The ‘modern’ family were just as interesting, because in the nineteenth century Grand Tour style the Lucys, children and a devoted footman suddenly set off around Europe, with a new-born infant in tow, who died on their two year travels. Another baby was conceived and born en route though and they finally returned, replete with foreign knickknacks and European influences to deck the rebuild on their home, creating a library and dinning room at the back. The great hall, complete with decayed Minstrel’s gallery, was completely remodelled, since Lady Lucy found it so dank and depressing. Back in the day the grounds were first rather oddly redesigned by Capability Brown, absurdly destroying the Tudor Water feature, and straightening the Avon too, right at the back, but they give a lovely sense of the open Warwickshire countryside and all sorts of ideas are underway to bring new things to the house. We learnt this on a very funny little walk with a charming ex mounted policeman, Bob, who had saddled up during the Miner’s Strike and was on his very first day as volunteer and highly enthusiastic tour guide. As we joked about what we did and didn’t know he took us past the Victorian Church, a bit unforgivably built on top of a Norman one, courtesy of Lucy droit de seigneur, where the actor Michael Williams, husband of Dame Judy Dench is buried. I met him when I was working at Regent’s Park Open Air theatre but apparently the great actress, and M in the Bond films, has a home nearby.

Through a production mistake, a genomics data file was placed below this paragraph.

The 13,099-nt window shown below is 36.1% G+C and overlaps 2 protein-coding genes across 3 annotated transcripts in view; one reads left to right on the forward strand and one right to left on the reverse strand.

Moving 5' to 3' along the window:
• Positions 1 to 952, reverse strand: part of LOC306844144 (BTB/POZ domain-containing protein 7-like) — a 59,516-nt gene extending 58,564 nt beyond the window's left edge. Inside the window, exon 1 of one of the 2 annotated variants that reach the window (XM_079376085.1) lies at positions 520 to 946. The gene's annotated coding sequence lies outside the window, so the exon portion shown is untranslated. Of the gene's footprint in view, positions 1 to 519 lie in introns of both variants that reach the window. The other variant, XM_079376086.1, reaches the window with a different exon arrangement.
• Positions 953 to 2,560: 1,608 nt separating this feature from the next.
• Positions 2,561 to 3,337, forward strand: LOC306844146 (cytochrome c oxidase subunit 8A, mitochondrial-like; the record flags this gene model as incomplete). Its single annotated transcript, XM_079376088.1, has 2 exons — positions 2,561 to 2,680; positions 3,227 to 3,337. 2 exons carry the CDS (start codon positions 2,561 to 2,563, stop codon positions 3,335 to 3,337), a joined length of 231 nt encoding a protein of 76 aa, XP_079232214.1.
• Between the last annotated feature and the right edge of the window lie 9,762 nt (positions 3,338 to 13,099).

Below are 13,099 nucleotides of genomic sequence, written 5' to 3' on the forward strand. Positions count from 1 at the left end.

It was actually very moving too to see how the volunteer system works, not only there, but in places like the YHA, and Stratford’s is one of the most relaxed, and had given Bob for one a new purpose and lease of life. His house is on a distant hill opposite and we almost had a tour of that too! Bob also works at the RSC, and a good many of the houses and events in Stratford, including The Birthplace, both draw on people’s talents and help create living communities. At Charlcote they are raising the number of volunteers from 300 to 500, apparently, or perhaps that’s around the Trust, so I hope an exploitation culture is not too much underway in strapped times, a kind of 21st Century feudalism – The National Trust were not nearly as generous about letting me in as The Birthplace Trust – but down the Stratford Youth Hostal they were also handing out prizes and plaudits for long-standing volunteers. It reminded me of a trip to the Grand Canyon, and learning about how Roosevelt engaged regeneration with a national works programmes. Is there such a thing as National imagination these days?